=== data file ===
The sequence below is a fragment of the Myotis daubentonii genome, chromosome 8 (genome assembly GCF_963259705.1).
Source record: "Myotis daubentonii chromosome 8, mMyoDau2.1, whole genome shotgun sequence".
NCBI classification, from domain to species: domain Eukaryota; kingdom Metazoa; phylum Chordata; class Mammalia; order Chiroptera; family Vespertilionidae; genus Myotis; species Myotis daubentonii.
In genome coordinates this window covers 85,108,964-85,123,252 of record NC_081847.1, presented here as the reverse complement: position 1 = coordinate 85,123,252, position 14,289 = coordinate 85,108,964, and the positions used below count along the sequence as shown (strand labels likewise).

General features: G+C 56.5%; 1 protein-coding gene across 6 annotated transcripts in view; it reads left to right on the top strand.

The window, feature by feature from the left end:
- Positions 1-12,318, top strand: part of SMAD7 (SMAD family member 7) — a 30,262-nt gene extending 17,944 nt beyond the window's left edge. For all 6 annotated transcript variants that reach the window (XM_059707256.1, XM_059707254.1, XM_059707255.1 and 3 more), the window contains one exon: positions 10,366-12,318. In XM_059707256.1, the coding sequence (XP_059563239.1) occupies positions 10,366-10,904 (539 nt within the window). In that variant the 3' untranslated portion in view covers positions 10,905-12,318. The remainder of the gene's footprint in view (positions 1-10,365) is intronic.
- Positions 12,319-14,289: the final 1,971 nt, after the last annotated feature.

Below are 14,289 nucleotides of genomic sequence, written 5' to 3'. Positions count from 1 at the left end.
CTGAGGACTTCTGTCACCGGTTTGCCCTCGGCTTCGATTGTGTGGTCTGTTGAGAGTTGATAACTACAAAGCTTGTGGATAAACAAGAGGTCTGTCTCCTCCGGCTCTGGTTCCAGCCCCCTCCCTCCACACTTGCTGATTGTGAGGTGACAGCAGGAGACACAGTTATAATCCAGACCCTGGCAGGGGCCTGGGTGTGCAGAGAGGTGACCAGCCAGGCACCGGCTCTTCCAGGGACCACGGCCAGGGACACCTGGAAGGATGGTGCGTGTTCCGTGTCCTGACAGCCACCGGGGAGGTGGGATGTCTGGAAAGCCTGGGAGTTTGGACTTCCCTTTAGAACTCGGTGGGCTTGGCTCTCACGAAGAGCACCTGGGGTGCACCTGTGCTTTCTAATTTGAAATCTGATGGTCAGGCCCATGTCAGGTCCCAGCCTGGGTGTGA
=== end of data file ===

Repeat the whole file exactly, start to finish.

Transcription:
The sequence below is a fragment of the Myotis daubentonii genome, chromosome 8 (genome assembly GCF_963259705.1).
Source record: "Myotis daubentonii chromosome 8, mMyoDau2.1, whole genome shotgun sequence".
NCBI classification, from domain to species: domain Eukaryota; kingdom Metazoa; phylum Chordata; class Mammalia; order Chiroptera; family Vespertilionidae; genus Myotis; species Myotis daubentonii.
In genome coordinates this window covers 85,108,964-85,123,252 of record NC_081847.1, presented here as the reverse complement: position 1 = coordinate 85,123,252, position 14,289 = coordinate 85,108,964, and the positions used below count along the sequence as shown (strand labels likewise).

General features: G+C 56.5%; 1 protein-coding gene across 6 annotated transcripts in view; it reads left to right on the top strand.

The window, feature by feature from the left end:
- Positions 1-12,318, top strand: part of SMAD7 (SMAD family member 7) — a 30,262-nt gene extending 17,944 nt beyond the window's left edge. For all 6 annotated transcript variants that reach the window (XM_059707256.1, XM_059707254.1, XM_059707255.1 and 3 more), the window contains one exon: positions 10,366-12,318. In XM_059707256.1, the coding sequence (XP_059563239.1) occupies positions 10,366-10,904 (539 nt within the window). In that variant the 3' untranslated portion in view covers positions 10,905-12,318. The remainder of the gene's footprint in view (positions 1-10,365) is intronic.
- Positions 12,319-14,289: the final 1,971 nt, after the last annotated feature.

Below are 14,289 nucleotides of genomic sequence, written 5' to 3'. Positions count from 1 at the left end.
CTGAGGACTTCTGTCACCGGTTTGCCCTCGGCTTCGATTGTGTGGTCTGTTGAGAGTTGATAACTACAAAGCTTGTGGATAAACAAGAGGTCTGTCTCCTCCGGCTCTGGTTCCAGCCCCCTCCCTCCACACTTGCTGATTGTGAGGTGACAGCAGGAGACACAGTTATAATCCAGACCCTGGCAGGGGCCTGGGTGTGCAGAGAGGTGACCAGCCAGGCACCGGCTCTTCCAGGGACCACGGCCAGGGACACCTGGAAGGATGGTGCGTGTTCCGTGTCCTGACAGCCACCGGGGAGGTGGGATGTCTGGAAAGCCTGGGAGTTTGGACTTCCCTTTAGAACTCGGTGGGCTTGGCTCTCACGAAGAGCACCTGGGGTGCACCTGTGCTTTCTAATTTGAAATCTGATGGTCAGGCCCATGTCAGGTCCCAGCCTGGGTGTGA